You get the general idea.  As I said, some reasons are better than others, but I put them all down.  Notably, and somewhat ironically, this list isn’t that much different than the one I had made three years ago entitled “Why I Want to Lose Weight.”  What does that tell you?

If you’re trying to accomplish something – anything! – and you haven’t gotten real on your whys, I highly recommend that you sit down with a sheet of paper (or at the keyboard) and do this simple exercise.  It’s easy.  It’s quick.  And it is guaranteed to get you where you want to be.  Or, if you’re in my position, it’s guaranteed to keep you there!

Let me know how it goes!

The little things and the unexpected shows of support

I had lunch today with two delightful young women.

One of them ordered her dessert first (so she’d have room for it), then took half of her seafood paella home! It was classic. The waitress blinked: You’re starting with the ice cream sundae?

Ah, to be in one’s twenties again! But I digress….

At the end of the meal (I skipped the sundae and stuck with my typical wood-fired vegetable spinach salad with salmon), they presented me with a small box.

Much to my delight, they had a necklace made for me, touting a message (or touchstone) that I had mentioned in a previous post: never more than today.

There’s even a four leaf clover charm for good luck, as “they couldn’t find one of a beet!”

It was a perfect gift. I absolutely loved it. But more importantly, and unbeknown to the givers, it came at a good time — a time when, for whatever reason, maintenance is becoming something of a challenge and I am having to rely more on alternative markers of success –that is, resting heart rate, the fit of my clothes, and tape measures to chart my progress.

So, thank you ladies, if you’re reading this. You couldn’t have given me a more perfect and motivating gift. I will cherish it always and do everything I can to live in accordance with its ideal.

Men’s Health

Every year, MJ comes home with a “popular magazine” as his way of tuning into what’s going on in the world. Last year it was Cosmo (which we read together on the couch and laughed so hard we couldn’t take it anymore)! Thank God mother never let us have that in the house. Harlequin Romances, yes. Cosmo, no.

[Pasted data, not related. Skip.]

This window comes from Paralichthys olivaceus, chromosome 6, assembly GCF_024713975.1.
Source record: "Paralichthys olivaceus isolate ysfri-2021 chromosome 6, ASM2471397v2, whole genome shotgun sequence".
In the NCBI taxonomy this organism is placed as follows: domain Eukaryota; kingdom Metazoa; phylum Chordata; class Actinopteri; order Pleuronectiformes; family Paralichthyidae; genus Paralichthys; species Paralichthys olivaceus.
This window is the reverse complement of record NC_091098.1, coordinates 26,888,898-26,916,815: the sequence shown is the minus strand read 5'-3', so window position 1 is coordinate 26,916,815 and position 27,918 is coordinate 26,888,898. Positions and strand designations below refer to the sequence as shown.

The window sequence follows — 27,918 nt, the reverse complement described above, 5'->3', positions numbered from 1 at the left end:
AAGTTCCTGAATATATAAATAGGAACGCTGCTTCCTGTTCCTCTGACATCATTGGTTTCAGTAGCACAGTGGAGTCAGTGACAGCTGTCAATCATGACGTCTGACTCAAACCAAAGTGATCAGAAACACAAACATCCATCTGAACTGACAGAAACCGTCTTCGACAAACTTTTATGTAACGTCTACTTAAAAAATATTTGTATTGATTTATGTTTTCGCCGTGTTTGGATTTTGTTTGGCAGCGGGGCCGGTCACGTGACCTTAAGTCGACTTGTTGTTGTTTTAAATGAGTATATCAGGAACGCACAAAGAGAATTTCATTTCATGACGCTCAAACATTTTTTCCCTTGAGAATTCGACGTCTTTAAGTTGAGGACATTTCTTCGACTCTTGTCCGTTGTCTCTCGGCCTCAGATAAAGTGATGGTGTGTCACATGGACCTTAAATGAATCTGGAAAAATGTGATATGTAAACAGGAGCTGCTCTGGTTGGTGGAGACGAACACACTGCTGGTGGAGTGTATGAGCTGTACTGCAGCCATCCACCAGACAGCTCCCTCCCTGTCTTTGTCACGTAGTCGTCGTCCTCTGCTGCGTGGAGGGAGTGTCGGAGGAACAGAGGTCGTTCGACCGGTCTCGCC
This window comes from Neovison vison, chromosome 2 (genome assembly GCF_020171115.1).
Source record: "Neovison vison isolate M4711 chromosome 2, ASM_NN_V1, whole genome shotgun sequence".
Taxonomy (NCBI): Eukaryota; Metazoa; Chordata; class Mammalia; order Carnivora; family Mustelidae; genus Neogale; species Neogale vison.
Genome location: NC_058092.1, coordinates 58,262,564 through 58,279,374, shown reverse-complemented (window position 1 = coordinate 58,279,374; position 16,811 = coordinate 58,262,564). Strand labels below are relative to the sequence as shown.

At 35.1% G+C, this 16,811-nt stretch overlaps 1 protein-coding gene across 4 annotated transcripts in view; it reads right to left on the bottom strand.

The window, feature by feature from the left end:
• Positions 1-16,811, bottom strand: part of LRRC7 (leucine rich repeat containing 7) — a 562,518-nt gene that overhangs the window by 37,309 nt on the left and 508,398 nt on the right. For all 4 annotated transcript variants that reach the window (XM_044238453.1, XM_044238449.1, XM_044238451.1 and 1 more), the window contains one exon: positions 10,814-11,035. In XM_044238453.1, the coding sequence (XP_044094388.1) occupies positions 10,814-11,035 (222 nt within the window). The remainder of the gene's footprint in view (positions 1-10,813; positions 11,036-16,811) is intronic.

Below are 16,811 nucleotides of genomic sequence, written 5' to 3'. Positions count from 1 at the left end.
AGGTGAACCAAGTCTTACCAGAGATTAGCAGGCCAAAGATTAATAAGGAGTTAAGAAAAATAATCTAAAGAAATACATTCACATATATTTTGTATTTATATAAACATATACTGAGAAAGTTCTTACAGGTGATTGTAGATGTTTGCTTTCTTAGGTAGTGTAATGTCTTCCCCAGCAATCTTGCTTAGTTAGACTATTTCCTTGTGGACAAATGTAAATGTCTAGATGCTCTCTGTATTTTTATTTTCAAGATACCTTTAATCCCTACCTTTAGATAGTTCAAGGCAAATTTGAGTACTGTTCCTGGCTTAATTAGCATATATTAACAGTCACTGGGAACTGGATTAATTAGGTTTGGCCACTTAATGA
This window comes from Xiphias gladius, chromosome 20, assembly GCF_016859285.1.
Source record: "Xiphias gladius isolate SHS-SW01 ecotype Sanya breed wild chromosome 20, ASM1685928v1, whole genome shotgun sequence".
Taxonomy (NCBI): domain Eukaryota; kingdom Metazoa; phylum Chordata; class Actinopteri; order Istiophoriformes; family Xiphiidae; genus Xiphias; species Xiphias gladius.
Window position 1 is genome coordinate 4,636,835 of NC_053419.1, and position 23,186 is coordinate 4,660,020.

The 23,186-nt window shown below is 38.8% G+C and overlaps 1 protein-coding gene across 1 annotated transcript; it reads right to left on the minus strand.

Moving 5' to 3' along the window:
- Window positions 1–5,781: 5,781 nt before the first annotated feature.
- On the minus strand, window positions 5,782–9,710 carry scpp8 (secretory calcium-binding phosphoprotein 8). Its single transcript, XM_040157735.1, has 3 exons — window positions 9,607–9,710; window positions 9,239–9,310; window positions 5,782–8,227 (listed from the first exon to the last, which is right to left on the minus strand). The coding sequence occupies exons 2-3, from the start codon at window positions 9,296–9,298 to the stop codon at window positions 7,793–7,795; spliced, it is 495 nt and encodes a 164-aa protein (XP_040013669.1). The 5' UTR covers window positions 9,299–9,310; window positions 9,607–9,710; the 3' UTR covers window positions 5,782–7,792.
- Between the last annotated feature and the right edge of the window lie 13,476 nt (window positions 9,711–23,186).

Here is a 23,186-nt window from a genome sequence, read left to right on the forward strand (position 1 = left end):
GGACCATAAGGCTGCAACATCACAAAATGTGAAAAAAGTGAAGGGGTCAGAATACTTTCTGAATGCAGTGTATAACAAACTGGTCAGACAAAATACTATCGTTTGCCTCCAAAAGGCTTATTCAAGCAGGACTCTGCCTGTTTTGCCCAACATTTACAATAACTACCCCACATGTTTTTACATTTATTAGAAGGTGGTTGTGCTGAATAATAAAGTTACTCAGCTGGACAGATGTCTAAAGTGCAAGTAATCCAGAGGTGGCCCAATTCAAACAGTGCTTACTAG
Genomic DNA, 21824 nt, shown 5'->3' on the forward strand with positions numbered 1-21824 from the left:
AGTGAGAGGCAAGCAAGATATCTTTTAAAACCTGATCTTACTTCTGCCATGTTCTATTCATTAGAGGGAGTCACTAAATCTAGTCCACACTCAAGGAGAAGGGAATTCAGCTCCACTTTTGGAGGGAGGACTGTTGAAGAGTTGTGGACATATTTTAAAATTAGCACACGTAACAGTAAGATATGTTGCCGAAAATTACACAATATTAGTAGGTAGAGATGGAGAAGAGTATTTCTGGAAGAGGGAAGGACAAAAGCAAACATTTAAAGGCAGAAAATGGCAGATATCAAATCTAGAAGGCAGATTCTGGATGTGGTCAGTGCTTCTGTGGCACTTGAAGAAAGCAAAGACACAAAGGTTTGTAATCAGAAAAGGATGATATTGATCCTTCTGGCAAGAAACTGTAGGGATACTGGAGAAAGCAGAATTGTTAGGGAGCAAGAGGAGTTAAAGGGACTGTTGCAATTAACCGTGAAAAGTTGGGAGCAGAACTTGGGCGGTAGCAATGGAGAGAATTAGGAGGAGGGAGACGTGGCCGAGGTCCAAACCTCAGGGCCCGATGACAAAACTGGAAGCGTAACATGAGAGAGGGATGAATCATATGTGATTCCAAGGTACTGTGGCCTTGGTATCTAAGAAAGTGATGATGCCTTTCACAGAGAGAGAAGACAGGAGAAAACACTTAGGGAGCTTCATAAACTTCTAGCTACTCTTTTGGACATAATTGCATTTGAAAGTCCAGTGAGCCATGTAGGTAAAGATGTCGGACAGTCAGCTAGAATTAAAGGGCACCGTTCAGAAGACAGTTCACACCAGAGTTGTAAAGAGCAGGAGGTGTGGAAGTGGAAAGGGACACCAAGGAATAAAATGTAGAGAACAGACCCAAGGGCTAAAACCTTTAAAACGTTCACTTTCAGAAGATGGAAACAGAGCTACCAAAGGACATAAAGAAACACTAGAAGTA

This year, it was Men’s Health, which, as it turns out, is the male version of Cosmo. Seriously, it was all about sex, nutrition, and exercise. And, more to the point, the headlines were almost identical: 125 Best Foods for Men, No-Diet Weight Loss Plan, 30 Red-Hot Sex Secrets, Strip Away Stress, 7 New Rules of Money & Women, Great Abs Made Easy, Melt Away Pounds! 15-Minute Fat Burners, Look Your Best Now! Interestingly, they also have a number of “Short Order Cook Recipes.” They’re obviously designed to impress a date, but they look pretty good. There are also a couple of other random tips in there that I may pass on later.

But the most interesting thing in there by far was an article — that looks like it be part of a series — called, It Works for Me: Master Your Domain.

This segment, or this month’s feature, was on actor Tyrese Gibson.

“Tyrese Gibson, star of Transformers: Revenge of the Fallen, gained weight and lost motivation. To right himself, he first had to change everything around him.”

On Maintenance:

“He lost his sense of consequence, he says. It’s easy to do: Accomplish something and your attitude can go from I’m working hard for this to This is mine. Do that and you’ve already failed. A boss doesn’t promote you because you did work hard. A woman doesn’t love you because you were devoted to her. They want you in the present and future tense. They expect you from here on in to work hard, to be devoted. Start coasting and you roll backward.”

On Modeling:

“We men have to put our pride and egos and just say, ‘You know what? I need help,'” Gibson says. “Bring something to the table. To somebody who has the keys to whatever door you’re trying to go through, say, ‘Look, man, I have five keys of my own, but I’m trying to figure out how to get these other keys.’

Think of of it this way: Every man is surrounded by better men. A man who’s more financially secure than you are can teach you something, and chances are he can learn something from you. So approach him. Collaborate. Successful men aren’t symbols of your inferiority; they’re examples worth engaging.”

On Upgrading Your Peer Group:

“The five people you spend most of your time with will dictate how far your life and career will go. Slobs will make you a slob. Gibson loved fried calamari, and he had friends who bought it for him all the time. But if you’re friends work hard and eat right, you’ll be embarrassed to eat fried anything around them.